|Jack Ganssle's Blog
This is Jack's outlet for thoughts about designing and programming embedded systems. It's a complement to my bi-weekly newsletter The Embedded Muse. Contact me at firstname.lastname@example.org. I'm an old-timer engineer who still finds the field endlessly fascinating (bio).
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Why Does Software Cost So Much?
May 20, 2020
Why does software cost so much? This is a plaintive cry heard from managers the world over. In my travels I'm often asked that question, especially from companies that have been around for generations. Many of these build products that few people think about, yet that are essential to the complex infrastructure that underlies the world. Some of these outfits built electromechanical devices for decades but found that incorporating a little intelligence gave them a competitive advantage. Time goes by and that part-time engineer who designed a simple board with a few K of firmware is now a 20-person department. Products are late, bugs leak into the field, and each "little software change" takes weeks or months.
So the boss, perhaps an experienced mechanical engineer with decades under his belt at the company, asks me "why does software cost so much?"
I can only give the answer Tom DeMarco framed: "Compared to what?"
Software IS expensive. Hideously so. But compared to what?
In 1969 I was 16 and managed to get a job as an electronics technician working on, among other things, Apollo ground support equipment. We built a device that made decisions about what to do with incoming telemetry streams. The thing comprised about 8 cubic feet of maybe 500 small circuit boards, each with a half-dozen or so ICs plus discrete components. These were RTL (resistor-transistor logic) devices. I have no idea what we charged Goddard Space Flight Center for it but am sure it was big bucks.
Today we could replace that with an Arduino, a bit of steering logic, and some code. Maybe a hundred bucks in hardware and probably not much more than a few KB of firmware.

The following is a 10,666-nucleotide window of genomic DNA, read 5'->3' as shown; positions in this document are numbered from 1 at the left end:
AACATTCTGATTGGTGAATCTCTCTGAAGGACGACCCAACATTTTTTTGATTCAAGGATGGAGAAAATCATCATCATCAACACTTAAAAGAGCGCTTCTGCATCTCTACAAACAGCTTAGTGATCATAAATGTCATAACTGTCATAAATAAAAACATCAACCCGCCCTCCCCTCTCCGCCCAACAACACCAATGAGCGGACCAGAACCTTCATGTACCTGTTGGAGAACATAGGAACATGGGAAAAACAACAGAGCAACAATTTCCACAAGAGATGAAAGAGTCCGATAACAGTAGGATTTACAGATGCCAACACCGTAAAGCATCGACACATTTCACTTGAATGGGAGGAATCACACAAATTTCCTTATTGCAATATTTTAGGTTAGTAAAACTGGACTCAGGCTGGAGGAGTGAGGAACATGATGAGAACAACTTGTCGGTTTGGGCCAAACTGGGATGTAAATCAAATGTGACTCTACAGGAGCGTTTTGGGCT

When people stress over the cost of code I commiserate, as it is expensive. But consider this: what would it cost to build something like Microsoft Excel out of gears and levers? It couldn't be done for all of the money in the world.
Or, build an Excel contraption from any kind of analog circuitry you'd like. What would that cost?
Make it easier: you're allowed to use the most sophisticated digital components available, as long as there's no computer involved. (No cheating: you can't implement program counters and the like!). I suspect an Excel simulacrum would be the size of a city. Maybe a small country. The cost would be inconceivable.
Why does software cost so much? Well, we're implementing functionality that was once inconceivable.
In my teenaged years I made money repairing TVs. These typically had 17 vacuum tubes and could receive a handful of channels. Old-timers remember messing with rabbit ears trying to get a signal that wasn't too noisy and fiddling with the UHF tuner to bring in a signal. You would twist the horizontal sweep control to tame the rolling display. In today's dollars these beasts cost thousands. Today you can get a big-screen unit with wifi and more features than a 60s-era person could dream about for a few hundred dollars. The electronics is so much better (with billions of transistors instead of 17 tubes) and is all mediated by software.
Remember old land-line phones? That bulky Ma Bell Bakelite beast with a mechanical ringer and rotary dial. It didn't do much other than make an annoying noise when the hundred-volt alert signal came down the wire and transmit weak electrical signals through an Edison-era carbon mike. What did they cost? No one knows; it was illegal to own a phone in the USA. Ma Bell leased them to us. Maybe $50? But today's $600 smart phone would have been $70 in 1965 dollars, and the latter product's feature set is infinitely richer than the dumb phone of yore. All because software makes those goodies possible… for a reasonable price.
Software is expensive. But think of what a poorer world we'd have without it.
Feel free to email me with comments.
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